But the day came at last and shed a ghastly grey tinge upon the sick-room, revealing as it were the outlines of all that was bad to look at, which the warm yellow candle-light had softened with a kindlier touch. John accidentally looked at himself in the mirror as he passed and was startled at his own pale face; but the convict, labouring in the ravings of his fever, seemed unconscious of the dawning day; he was not yet exhausted and his harsh voice never ceased its jarring gibber. John wondered whether he should ever spend such a night again, and shuddered at the recollection of each moment.
The daylight waked the squire from his slumbers, however, and before the sun was up he came out of the dressing-room, looking almost as fresh as though nothing had happened to him in the night. Accustomed for years to rise at all hours, in all weathers, unimpressionable, calm and strong, he seemed superior to the course of events.
“Well, Mr. Short, you allowed me a long nap. You must be quite worn out, I should think. How is the patient?”
John told what had occurred.
“Took you for the hangman, did he?” said the squire. “I wonder why—but you say he asked after me very sensibly?”
“Quite so. It was when I asked him his own name, that he began raving again,” answered John innocently.
“What made you ask him that?” asked Mr. Juxon, who did not seem pleased.
“Curiosity,” was John’s laconic answer.
“Yes—but I fancy it frightened him. If I were you I would not do it again, if he has a lucid moment. I imagine it was fright that made him delirious in the first instance.”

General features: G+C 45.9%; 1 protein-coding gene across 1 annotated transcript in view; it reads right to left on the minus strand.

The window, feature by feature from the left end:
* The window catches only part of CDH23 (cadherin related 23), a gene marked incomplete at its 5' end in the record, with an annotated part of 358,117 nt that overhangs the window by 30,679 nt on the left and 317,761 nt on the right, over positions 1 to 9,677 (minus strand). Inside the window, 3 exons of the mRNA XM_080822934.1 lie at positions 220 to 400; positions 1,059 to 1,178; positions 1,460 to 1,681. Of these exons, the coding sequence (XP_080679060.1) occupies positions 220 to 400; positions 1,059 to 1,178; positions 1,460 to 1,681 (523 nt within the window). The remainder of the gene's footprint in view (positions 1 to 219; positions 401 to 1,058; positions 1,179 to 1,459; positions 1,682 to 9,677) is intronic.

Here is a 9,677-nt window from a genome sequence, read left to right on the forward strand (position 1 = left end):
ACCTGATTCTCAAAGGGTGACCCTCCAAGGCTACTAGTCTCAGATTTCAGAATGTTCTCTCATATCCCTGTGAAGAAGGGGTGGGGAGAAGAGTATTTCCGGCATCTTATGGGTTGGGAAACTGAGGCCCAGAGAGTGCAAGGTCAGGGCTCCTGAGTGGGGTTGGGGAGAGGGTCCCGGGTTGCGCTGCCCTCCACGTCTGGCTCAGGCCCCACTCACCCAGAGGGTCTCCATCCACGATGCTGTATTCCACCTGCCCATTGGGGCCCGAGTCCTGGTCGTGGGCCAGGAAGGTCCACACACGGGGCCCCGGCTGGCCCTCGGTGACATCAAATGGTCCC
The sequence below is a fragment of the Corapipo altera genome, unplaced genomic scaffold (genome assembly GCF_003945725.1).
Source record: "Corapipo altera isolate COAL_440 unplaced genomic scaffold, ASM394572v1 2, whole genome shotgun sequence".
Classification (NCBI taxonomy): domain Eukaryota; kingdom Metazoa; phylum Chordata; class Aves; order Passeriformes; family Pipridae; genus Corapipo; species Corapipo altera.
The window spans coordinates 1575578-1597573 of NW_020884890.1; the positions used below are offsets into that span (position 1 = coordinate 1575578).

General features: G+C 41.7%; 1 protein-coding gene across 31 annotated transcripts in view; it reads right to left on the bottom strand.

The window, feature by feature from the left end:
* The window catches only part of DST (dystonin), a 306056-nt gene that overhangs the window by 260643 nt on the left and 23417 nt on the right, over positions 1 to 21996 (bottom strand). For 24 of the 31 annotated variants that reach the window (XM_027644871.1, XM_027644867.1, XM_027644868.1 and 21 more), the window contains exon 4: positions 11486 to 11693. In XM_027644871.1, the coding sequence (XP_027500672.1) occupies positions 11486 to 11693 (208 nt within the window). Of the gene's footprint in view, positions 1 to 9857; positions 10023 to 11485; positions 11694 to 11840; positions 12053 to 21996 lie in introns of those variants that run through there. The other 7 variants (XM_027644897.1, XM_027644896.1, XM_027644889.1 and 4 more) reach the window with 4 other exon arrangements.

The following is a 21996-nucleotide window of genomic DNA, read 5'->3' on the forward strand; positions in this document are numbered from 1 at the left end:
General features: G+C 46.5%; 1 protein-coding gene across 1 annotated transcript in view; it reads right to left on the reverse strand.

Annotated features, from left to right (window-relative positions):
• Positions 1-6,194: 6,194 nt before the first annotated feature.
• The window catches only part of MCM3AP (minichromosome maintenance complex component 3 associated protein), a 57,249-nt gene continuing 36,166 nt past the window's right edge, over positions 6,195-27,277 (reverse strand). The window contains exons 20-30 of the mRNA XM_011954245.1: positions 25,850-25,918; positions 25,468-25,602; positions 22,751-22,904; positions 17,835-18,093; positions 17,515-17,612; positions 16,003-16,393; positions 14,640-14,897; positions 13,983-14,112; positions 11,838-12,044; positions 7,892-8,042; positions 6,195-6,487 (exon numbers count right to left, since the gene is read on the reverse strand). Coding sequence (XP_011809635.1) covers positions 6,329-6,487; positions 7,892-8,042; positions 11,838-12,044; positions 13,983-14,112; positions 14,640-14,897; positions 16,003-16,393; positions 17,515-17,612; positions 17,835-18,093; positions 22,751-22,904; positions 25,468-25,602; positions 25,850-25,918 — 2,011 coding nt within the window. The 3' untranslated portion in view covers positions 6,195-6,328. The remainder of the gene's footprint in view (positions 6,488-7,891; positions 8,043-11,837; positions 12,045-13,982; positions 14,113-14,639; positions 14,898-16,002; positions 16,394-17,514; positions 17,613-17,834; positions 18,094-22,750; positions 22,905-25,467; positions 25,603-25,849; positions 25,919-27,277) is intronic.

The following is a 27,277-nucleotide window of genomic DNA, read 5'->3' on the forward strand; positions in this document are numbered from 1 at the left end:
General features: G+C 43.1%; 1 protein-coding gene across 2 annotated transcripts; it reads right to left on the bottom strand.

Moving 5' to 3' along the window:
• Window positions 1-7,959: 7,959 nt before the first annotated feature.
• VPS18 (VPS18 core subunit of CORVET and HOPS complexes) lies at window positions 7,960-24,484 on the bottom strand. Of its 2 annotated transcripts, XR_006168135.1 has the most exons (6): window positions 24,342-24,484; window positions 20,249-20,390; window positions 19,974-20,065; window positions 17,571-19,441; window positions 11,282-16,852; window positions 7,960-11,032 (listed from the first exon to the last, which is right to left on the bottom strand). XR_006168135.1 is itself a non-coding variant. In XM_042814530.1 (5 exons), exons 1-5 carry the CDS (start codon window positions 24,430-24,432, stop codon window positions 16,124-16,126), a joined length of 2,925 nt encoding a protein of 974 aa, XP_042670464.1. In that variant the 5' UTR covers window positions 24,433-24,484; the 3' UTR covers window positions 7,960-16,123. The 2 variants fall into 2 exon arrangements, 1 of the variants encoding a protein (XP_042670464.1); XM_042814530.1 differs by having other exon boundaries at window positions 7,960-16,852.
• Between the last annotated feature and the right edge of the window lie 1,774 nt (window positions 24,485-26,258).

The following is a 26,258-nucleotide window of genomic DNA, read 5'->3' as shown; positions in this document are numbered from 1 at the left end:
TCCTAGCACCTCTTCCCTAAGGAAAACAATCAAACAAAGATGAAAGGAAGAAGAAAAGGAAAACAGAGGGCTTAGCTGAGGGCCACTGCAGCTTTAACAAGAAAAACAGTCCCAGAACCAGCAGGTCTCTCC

“All right,” quoth John. “I won’t.” But he made his own deductions. The squire evidently knew who he was, and did not want John to know, for some unexplained reason. The young man wondered what the reason could be; the mere name of the wretched man was not likely to convey any idea to his mind, for it was highly improbable that he had ever met him before his conviction. So John departed to his own room and refreshed himself with a tub, while the squire kept watch by daylight.
It was not yet eight o’clock when Holmes brought a note from the vicar, which Mr. Juxon tore open and read with anxious interest.
“MY DEAR MR. JUXON—I received your note late last night, but I judged it better to answer this morning, not wishing to excite suspicion by sending to you at so late an hour. The intelligence is indeed alarming and you will, I daresay, understand me, when I tell you that I found it necessary to communicate it to Mrs. Ambrose—”
The squire could not refrain from smiling at the vicar’s way of putting the point; but he read quickly on.
“She however—and I confess my surprise and gratification—desires to accompany me to the Hall this morning, volunteering to take all possible care of the unfortunate man. As she has had much experience in visiting the sick, I fancy that she will render us very valuable assistance in saving his life. Pray let me know if the plan has your approval, as it may be dangerous to lose time.—Yours sincerely,